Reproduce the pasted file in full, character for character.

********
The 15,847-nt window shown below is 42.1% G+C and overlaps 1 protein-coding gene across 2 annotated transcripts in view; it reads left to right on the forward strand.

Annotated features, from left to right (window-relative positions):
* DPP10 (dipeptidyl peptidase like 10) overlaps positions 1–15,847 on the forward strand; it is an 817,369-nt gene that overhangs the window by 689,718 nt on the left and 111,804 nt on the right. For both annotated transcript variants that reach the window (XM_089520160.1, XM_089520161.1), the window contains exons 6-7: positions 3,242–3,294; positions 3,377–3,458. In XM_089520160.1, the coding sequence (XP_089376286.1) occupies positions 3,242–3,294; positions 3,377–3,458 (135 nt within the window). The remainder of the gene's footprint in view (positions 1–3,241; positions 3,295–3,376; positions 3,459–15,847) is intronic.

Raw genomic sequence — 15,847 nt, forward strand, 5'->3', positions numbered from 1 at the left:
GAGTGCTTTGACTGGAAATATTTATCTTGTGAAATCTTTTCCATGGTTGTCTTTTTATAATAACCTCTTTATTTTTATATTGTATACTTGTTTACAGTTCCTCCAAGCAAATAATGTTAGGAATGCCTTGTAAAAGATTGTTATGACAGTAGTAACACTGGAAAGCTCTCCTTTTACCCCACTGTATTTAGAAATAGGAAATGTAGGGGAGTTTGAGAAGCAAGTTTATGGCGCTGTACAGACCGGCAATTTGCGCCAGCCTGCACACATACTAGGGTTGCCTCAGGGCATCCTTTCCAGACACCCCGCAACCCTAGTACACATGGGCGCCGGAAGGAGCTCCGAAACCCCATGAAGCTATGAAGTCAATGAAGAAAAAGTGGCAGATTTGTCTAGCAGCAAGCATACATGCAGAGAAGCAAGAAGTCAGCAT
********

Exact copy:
The 15,847-nt window shown below is 42.1% G+C and overlaps 1 protein-coding gene across 2 annotated transcripts in view; it reads left to right on the forward strand.

Annotated features, from left to right (window-relative positions):
* DPP10 (dipeptidyl peptidase like 10) overlaps positions 1–15,847 on the forward strand; it is an 817,369-nt gene that overhangs the window by 689,718 nt on the left and 111,804 nt on the right. For both annotated transcript variants that reach the window (XM_089520160.1, XM_089520161.1), the window contains exons 6-7: positions 3,242–3,294; positions 3,377–3,458. In XM_089520160.1, the coding sequence (XP_089376286.1) occupies positions 3,242–3,294; positions 3,377–3,458 (135 nt within the window). The remainder of the gene's footprint in view (positions 1–3,241; positions 3,295–3,376; positions 3,459–15,847) is intronic.

Raw genomic sequence — 15,847 nt, forward strand, 5'->3', positions numbered from 1 at the left:
GAGTGCTTTGACTGGAAATATTTATCTTGTGAAATCTTTTCCATGGTTGTCTTTTTATAATAACCTCTTTATTTTTATATTGTATACTTGTTTACAGTTCCTCCAAGCAAATAATGTTAGGAATGCCTTGTAAAAGATTGTTATGACAGTAGTAACACTGGAAAGCTCTCCTTTTACCCCACTGTATTTAGAAATAGGAAATGTAGGGGAGTTTGAGAAGCAAGTTTATGGCGCTGTACAGACCGGCAATTTGCGCCAGCCTGCACACATACTAGGGTTGCCTCAGGGCATCCTTTCCAGACACCCCGCAACCCTAGTACACATGGGCGCCGGAAGGAGCTCCGAAACCCCATGAAGCTATGAAGTCAATGAAGAAAAAGTGGCAGATTTGTCTAGCAGCAAGCATACATGCAGAGAAGCAAGAAGTCAGCAT